Alfred Hitchcock, 'Rear Window' and American Romance

David Kelly

Abstract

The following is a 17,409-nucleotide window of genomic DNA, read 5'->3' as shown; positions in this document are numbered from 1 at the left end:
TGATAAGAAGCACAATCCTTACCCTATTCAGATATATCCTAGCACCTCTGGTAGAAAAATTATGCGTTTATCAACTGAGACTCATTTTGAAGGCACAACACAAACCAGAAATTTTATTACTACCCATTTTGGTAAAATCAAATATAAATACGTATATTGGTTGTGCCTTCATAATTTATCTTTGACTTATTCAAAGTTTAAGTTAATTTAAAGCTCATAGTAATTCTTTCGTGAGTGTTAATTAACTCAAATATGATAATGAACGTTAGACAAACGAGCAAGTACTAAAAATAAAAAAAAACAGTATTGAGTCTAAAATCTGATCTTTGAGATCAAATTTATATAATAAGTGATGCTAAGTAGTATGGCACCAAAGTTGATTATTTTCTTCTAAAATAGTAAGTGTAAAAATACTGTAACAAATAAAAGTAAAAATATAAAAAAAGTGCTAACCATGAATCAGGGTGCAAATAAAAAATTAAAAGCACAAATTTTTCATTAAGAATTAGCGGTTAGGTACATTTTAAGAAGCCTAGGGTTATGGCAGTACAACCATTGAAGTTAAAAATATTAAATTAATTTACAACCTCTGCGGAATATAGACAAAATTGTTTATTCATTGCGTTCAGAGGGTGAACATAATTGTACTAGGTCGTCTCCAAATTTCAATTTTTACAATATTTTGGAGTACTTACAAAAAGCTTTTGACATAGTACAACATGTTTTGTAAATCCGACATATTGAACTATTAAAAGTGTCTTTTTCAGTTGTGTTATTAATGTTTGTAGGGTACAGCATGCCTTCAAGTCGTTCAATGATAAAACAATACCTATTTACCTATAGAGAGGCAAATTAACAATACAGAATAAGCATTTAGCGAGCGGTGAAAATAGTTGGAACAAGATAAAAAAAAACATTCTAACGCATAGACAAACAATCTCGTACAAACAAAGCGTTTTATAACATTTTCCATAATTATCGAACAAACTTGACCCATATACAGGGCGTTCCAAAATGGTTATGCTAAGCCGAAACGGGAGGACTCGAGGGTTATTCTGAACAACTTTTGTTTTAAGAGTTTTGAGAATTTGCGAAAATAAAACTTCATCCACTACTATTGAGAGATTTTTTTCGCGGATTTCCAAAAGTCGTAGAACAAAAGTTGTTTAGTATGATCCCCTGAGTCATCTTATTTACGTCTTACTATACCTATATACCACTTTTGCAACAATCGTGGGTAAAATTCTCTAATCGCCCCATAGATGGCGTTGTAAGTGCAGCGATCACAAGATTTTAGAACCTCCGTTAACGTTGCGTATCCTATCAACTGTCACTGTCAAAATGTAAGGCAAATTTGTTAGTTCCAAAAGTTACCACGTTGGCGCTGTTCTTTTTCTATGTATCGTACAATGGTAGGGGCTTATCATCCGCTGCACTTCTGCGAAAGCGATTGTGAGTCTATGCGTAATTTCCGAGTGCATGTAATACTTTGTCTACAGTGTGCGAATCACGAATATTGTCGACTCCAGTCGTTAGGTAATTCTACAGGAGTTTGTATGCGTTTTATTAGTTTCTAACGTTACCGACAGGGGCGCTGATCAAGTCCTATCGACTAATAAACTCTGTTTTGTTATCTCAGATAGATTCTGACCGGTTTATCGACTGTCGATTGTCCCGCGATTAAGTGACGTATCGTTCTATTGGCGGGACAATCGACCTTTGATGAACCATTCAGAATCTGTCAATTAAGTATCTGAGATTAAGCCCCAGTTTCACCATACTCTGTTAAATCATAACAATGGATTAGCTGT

In 1954 Alfred Hitchcock released his adaptation of Cornell Woolrich’s 1942 short story ‘It Had To Be Murder’, bringing it before the American public in the form of the claustrophobic and riveting thriller ‘Rear Window’. 12 years is a relatively short space of time from story to film but this was an extraordinarily eventful period in American national life and, as all adaptations are as much of their time as they are efforts to recreate in another medium something of the original text that inspired them, this paper considers what sort of effects this might have had on the process of adaptation and any potential transformations of textual meaning that might have occurred between story and film. Such a consideration is especially appropriate with a filmmaker like Alfred Hitchcock, who never felt the constraints of fidelity when it came to the task of adaptation; as he memorably observed of his own approach in conversation with Truffaut: ‘What I do is to read a story only once, and if I like the basic idea, I just forget all about the book and start to create cinema.’ The paper, then, looks at Hitchcock’s film from the perspective of unfaithful but inventive adaptation by considering ‘Rear Window’ in the light of the generic background of Woolrich’s story -- in particular the then emergent sense of a peculiarly American Romance genre – and goes on to analyse the nature of generic transformation in adaptations of the classical Hollywood era against the background of the cultural dynamics of American intellectual, political and social life through the '40s and '50s.

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